Who is the Colorado Criminal Justice Reform Coalition?

Our mission is to reverse the trend of mass incarceration in Colorado. We are a coalition of nearly 7,000 individual members and over 100 faith and community organizations who have united to stop perpetual prison expansion in Colorado through policy and sentence reform.

Our chief areas of interest include drug policy reform, women in prison, racial injustice, the impact of incarceration on children and families, the problems associated with re-entry and stopping the practice of using private prisons in our state.

If you would like to be involved please go to our website and become a member.

Thursday, March 14, 2013

Crime Lab Scandal Leave Mass. Legal System in Turmoil

A scandal in a Massachusetts crime lab continues to reverberate throughout the state's legal system. Several months ago, Annie Dookhan, a former chemist in a state crime lab, told police that she messed up big time. Dookhan now stands accused of falsifying test results in as many as 34,000 cases.
As a result, lawyers, prosecutors and judges used to operating in a world of "beyond a reasonable doubt" now have nothing but doubt.
Already, hundreds of convicts and defendants have been released because of the scandal. Now, the state's highest court may weigh in on how these cases should be handled.
"I don't think anyone ever perceived that one person was capable of causing this much chaos," says Norfolk County District Attorney Michael Morrisey, one of many DAs now digging through old drug cases, trying to sort out how many should now be considered tainted.
"You can see the entire walls full of boxes," Morrissey says, gesturing at dusty files piled six feet high in a conference room near his office. "In one of these cardboard boxes, there could be hundreds of cases ... in each box."
The cases represent nearly a decade's worth of work that could take years and tens of millions of dollars to review.
For Prosecutors, 'Unsettling And Maddening'
In Massachusetts, special courts have already heard hundreds of cases of convicts and defendants arguing they were denied due process. Their evidence, they argue, was handled — or mishandled — by Annie Dookhan.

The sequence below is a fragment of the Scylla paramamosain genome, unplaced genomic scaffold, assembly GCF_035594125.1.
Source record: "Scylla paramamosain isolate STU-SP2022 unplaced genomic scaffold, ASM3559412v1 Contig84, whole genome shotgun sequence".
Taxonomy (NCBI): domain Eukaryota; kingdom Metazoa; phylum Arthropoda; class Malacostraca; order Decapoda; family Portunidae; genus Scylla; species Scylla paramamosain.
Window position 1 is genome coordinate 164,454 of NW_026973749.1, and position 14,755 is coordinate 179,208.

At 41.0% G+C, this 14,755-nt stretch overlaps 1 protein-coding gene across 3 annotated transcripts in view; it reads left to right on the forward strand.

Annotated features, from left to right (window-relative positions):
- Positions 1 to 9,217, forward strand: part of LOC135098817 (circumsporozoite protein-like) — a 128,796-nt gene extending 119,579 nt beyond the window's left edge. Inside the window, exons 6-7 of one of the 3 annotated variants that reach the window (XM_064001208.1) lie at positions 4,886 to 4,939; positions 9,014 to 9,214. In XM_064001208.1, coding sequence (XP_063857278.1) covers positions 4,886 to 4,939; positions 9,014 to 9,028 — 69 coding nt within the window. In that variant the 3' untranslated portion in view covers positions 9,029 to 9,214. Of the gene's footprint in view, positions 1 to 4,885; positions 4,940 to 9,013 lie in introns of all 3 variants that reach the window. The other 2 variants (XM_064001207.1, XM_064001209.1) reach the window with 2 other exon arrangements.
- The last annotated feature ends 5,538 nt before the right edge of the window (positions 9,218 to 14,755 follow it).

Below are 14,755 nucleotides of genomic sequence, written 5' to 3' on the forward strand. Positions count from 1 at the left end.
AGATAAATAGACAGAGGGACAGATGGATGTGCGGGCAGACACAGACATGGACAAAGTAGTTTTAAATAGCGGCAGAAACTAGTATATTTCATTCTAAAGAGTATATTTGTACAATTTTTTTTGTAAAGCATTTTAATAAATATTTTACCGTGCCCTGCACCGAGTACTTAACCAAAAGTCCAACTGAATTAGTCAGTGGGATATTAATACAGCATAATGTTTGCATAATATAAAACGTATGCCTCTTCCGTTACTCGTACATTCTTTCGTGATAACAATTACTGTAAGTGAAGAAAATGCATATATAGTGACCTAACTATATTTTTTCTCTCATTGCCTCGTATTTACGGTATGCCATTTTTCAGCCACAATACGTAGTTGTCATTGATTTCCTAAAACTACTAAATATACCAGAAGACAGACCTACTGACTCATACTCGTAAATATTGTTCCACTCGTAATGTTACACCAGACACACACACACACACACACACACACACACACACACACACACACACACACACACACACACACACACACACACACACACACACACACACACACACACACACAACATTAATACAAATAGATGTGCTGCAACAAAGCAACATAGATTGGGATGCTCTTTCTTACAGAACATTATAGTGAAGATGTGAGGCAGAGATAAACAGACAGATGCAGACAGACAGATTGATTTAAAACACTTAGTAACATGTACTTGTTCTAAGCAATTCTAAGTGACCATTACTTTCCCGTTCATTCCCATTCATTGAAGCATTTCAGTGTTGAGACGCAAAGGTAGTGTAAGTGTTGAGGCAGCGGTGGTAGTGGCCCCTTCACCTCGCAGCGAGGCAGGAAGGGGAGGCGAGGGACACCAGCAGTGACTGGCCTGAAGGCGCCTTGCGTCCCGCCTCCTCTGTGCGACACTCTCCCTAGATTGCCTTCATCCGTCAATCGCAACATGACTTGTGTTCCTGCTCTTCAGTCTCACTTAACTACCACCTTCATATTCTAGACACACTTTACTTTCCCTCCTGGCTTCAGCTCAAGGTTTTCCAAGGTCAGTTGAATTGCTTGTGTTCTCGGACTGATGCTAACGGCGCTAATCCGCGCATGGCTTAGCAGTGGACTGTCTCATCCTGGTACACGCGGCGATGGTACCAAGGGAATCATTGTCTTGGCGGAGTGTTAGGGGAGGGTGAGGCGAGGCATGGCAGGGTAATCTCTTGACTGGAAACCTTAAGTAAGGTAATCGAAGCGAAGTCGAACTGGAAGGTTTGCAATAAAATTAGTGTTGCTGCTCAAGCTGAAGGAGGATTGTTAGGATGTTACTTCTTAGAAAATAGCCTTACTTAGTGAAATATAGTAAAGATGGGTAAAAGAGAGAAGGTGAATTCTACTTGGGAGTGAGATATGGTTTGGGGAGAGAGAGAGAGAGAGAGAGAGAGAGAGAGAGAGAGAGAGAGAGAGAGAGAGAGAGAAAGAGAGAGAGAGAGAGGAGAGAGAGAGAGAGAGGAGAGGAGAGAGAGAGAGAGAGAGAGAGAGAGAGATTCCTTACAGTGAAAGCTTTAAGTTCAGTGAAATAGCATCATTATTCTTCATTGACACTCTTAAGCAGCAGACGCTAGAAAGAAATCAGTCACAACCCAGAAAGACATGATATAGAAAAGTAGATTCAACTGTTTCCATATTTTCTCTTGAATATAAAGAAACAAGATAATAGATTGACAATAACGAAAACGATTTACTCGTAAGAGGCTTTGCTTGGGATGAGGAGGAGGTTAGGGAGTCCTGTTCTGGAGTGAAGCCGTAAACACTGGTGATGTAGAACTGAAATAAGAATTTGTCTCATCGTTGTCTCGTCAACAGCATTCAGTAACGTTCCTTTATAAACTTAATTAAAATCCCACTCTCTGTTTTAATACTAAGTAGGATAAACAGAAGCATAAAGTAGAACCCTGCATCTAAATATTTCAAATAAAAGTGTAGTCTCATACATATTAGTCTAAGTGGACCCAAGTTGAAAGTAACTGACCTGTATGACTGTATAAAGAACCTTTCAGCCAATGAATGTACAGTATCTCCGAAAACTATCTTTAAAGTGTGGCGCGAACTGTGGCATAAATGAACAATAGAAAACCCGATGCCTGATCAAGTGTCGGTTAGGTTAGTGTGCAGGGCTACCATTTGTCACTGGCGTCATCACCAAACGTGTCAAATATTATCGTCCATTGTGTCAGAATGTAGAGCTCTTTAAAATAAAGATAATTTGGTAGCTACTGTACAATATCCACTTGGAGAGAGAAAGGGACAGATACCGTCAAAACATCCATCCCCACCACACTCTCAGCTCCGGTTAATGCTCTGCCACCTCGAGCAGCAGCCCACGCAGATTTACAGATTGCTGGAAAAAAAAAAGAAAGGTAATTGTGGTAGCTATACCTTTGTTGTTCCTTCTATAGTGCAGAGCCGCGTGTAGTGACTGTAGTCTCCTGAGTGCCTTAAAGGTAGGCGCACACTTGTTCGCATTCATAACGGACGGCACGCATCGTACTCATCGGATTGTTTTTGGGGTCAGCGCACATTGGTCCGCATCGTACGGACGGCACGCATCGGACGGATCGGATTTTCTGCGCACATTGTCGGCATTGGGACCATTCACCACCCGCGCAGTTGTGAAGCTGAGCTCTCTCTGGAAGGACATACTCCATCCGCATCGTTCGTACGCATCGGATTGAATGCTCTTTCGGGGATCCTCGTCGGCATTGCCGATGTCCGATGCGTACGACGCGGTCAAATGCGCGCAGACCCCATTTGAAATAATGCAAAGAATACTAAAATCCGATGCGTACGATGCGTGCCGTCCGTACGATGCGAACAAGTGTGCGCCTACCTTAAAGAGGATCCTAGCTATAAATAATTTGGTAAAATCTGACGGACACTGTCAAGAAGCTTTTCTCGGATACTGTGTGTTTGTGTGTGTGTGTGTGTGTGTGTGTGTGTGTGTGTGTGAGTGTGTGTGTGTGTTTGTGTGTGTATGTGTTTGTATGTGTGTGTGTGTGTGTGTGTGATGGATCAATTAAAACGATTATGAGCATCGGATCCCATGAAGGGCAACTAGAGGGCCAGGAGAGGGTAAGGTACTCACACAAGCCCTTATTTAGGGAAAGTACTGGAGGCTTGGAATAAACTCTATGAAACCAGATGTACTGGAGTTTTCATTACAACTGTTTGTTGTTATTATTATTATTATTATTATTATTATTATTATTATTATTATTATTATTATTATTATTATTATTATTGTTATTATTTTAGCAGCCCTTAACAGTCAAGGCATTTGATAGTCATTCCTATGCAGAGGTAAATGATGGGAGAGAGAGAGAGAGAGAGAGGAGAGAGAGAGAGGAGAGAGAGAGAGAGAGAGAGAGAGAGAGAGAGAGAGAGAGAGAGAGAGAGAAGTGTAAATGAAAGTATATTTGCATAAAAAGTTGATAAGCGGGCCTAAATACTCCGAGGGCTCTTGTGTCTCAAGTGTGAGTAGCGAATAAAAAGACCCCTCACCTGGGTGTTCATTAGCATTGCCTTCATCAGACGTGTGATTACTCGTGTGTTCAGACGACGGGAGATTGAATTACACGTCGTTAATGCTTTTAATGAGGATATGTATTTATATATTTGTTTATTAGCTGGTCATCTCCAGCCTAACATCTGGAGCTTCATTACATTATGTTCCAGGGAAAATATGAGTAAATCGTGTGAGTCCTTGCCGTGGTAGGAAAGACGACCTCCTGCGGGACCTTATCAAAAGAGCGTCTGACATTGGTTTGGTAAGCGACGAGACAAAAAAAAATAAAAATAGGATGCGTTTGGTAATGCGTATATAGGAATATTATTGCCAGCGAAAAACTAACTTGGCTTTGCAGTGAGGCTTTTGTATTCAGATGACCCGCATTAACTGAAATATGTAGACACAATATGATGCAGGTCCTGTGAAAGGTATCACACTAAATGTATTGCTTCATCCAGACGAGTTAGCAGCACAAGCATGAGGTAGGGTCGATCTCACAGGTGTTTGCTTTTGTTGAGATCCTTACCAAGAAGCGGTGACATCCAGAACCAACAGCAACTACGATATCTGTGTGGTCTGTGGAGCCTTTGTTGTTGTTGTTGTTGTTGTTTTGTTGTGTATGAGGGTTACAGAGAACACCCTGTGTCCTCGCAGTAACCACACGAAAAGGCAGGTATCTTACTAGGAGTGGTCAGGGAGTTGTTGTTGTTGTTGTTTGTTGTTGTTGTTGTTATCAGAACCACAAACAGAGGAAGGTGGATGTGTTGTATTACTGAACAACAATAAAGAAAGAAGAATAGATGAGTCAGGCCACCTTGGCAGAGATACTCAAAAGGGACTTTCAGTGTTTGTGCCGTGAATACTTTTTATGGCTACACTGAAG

In a recent hearing, public defender Julieann Hernon is arguing for release of a man charged with selling cocaine and heroin in a school-zone to an undercover officer. Hernon recites a list of alleged misconduct by Dookhan.
"It was, we now know, mistesting evidence, drylabbing evidence, saying she had conducted tests when she had not, deliberately tainting drugs," she says.
Hernon's client had pleaded guilty, but now, Hernon says, he should be allowed to take it back.

Norfolk County District Attorney Michael Morrissey is reviewing thousands of files to determine which cases must be thrown out or retried because of potentially tainted evidence.

"Certainly, I think, we have to presume a taint here when Annie Dookhan was the chemist in the case," Hernon tells the judge.
The whole dynamic in court has now flipped in Massachusetts. Defendants tend to smile while prosecutors watch their cases crumble. Today, Norfolk County Assistant District Attorney Tom Finigan tells the court that the Commonwealth will not oppose Hernon's motion.
"It's unsettling and maddening, because you're now going to have a lot of people get released to the street prematurely," says Middlesex County District attorney Gerry Leone, one of many hoping the state supreme court will curb the releases.
While some defendants could still be on the hook for gun or assault charges, for example, he says most drug cases where Dookhan was the primary chemist will be impossible to re-prove beyond a reasonable doubt.
But Leone says it's unclear where to draw the line. Some offenders, he says, are just trying to jump on the bandwagon, arguing that every test from that lab should be considered tainted.
"If someone's in jail, they're doing downtime," Leone says. "So there's no reason to try to file something that gets you back before the court."
In another recent case, defense attorney William Sullivan successfully argued to withdraw a client's guilty plea in a case where Dookhan was a secondary chemist.
"This is a lab that was pretty much wholly and fully contaminated by Ms. Annie Dookhan," Sullivan told the judge. "She had full access to everyone's drugs."
While the judge decided in his client's favor, Sullivan is quick to add that clients like his also have plenty of reason to be bitter.
"The tragedy is that he's already did four years on this," Sullivan says. "I mean, that is disturbing in itself."
Other defendants have lost jobs, driver's licenses, kids and marriages, and many have been deported. And in federal court, many defendants received stiffer sentences, because of prior state convictions based on evidence from Annie Dookhan.

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